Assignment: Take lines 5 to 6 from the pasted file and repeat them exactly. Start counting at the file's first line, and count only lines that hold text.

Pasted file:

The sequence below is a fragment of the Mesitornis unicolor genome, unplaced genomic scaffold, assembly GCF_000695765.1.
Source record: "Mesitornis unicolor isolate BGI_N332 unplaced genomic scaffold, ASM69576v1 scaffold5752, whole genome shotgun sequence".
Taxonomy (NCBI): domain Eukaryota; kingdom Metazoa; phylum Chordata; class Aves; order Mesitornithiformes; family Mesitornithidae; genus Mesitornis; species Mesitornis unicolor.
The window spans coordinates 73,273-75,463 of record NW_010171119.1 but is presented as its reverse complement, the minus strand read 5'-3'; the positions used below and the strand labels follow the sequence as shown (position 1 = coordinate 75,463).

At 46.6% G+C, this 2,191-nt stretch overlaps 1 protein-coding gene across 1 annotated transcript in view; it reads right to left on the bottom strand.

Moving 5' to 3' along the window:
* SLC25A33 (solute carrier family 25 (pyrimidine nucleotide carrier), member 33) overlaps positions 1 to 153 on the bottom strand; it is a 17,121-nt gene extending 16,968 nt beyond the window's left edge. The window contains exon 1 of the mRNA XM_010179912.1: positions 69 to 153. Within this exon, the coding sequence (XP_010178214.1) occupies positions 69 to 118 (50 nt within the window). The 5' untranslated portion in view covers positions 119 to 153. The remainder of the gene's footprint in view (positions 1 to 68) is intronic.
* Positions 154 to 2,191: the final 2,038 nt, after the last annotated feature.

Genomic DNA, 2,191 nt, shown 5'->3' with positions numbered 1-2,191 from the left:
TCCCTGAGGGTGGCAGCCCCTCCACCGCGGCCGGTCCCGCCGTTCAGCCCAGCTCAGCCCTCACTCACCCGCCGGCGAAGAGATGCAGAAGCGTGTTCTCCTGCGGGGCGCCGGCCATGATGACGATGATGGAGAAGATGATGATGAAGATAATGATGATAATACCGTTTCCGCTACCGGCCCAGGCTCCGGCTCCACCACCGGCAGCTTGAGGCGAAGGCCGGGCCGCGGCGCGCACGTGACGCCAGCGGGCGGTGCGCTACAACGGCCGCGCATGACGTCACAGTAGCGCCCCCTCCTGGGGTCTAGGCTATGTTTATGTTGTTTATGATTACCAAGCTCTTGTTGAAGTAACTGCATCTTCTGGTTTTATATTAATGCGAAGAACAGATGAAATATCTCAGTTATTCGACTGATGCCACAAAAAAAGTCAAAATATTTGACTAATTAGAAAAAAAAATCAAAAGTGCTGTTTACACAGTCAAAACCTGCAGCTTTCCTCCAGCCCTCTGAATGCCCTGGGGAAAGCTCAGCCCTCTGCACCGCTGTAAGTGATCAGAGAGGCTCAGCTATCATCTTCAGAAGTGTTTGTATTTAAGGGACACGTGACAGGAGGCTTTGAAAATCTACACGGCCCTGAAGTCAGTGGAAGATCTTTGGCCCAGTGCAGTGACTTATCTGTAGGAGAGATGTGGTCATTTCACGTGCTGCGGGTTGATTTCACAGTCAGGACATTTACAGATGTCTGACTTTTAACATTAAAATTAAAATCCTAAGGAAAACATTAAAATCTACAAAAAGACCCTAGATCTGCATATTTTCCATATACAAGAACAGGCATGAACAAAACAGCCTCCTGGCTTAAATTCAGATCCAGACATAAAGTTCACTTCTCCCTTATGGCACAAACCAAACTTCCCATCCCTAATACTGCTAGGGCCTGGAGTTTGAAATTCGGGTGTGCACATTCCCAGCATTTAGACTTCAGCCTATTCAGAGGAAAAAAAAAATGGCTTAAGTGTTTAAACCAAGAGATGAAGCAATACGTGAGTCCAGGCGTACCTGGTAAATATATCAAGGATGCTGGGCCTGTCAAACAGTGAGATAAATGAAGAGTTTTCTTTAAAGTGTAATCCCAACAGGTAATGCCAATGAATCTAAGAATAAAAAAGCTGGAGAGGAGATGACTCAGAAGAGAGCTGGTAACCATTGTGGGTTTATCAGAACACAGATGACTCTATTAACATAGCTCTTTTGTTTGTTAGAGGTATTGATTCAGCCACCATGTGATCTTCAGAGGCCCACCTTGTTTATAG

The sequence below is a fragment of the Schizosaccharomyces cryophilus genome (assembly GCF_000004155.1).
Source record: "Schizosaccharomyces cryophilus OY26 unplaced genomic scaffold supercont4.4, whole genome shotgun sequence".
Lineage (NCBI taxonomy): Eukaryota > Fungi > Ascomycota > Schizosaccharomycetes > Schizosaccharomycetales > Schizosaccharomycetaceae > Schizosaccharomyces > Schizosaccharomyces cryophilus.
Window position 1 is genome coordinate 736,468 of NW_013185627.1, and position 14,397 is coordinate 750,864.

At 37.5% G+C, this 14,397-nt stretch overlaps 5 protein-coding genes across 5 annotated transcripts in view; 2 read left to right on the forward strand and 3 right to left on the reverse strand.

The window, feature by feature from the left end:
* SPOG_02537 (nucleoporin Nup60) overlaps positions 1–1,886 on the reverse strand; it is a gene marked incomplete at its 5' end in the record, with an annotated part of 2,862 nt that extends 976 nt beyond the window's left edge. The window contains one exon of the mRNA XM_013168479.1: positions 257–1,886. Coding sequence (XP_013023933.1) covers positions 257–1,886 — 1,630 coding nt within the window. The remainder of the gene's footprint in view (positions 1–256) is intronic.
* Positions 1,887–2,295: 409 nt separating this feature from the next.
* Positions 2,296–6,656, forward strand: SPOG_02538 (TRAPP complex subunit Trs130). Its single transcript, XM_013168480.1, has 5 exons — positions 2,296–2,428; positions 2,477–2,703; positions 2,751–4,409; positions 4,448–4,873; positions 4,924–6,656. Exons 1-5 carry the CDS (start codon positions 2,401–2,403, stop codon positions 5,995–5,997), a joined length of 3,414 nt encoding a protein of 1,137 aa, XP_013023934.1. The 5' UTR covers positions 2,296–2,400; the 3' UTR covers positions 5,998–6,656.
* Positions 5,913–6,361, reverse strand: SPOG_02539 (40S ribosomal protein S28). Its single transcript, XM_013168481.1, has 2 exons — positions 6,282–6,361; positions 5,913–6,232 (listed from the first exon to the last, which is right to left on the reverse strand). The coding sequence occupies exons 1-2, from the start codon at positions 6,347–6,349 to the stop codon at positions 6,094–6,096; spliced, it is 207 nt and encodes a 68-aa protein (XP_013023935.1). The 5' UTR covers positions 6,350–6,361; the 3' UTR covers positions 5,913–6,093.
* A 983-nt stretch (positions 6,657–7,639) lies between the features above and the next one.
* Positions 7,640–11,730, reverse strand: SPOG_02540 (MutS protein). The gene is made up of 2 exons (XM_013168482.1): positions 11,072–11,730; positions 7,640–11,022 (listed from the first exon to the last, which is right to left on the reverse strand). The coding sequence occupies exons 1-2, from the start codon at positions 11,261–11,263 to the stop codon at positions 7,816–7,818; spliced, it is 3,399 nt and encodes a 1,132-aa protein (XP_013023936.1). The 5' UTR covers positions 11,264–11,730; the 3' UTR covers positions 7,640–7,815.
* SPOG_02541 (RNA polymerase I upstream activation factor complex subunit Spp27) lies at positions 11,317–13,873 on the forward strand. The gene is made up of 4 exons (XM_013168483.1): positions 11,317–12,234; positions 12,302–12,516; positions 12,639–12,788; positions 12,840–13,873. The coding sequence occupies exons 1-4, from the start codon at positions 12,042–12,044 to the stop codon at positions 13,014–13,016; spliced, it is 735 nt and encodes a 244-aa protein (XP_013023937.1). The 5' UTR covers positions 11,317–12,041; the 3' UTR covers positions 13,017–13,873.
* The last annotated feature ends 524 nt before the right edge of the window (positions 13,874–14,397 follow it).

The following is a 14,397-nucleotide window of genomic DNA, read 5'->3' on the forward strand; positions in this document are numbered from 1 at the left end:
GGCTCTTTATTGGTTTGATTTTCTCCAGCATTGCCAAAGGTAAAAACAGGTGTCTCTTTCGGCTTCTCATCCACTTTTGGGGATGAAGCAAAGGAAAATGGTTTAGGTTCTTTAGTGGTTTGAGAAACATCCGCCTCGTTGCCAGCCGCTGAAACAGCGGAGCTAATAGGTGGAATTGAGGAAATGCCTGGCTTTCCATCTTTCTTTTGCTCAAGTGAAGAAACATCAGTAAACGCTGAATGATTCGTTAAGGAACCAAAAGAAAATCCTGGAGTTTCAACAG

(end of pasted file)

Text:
At 46.6% G+C, this 2,191-nt stretch overlaps 1 protein-coding gene across 1 annotated transcript in view; it reads right to left on the bottom strand.

Moving 5' to 3' along the window: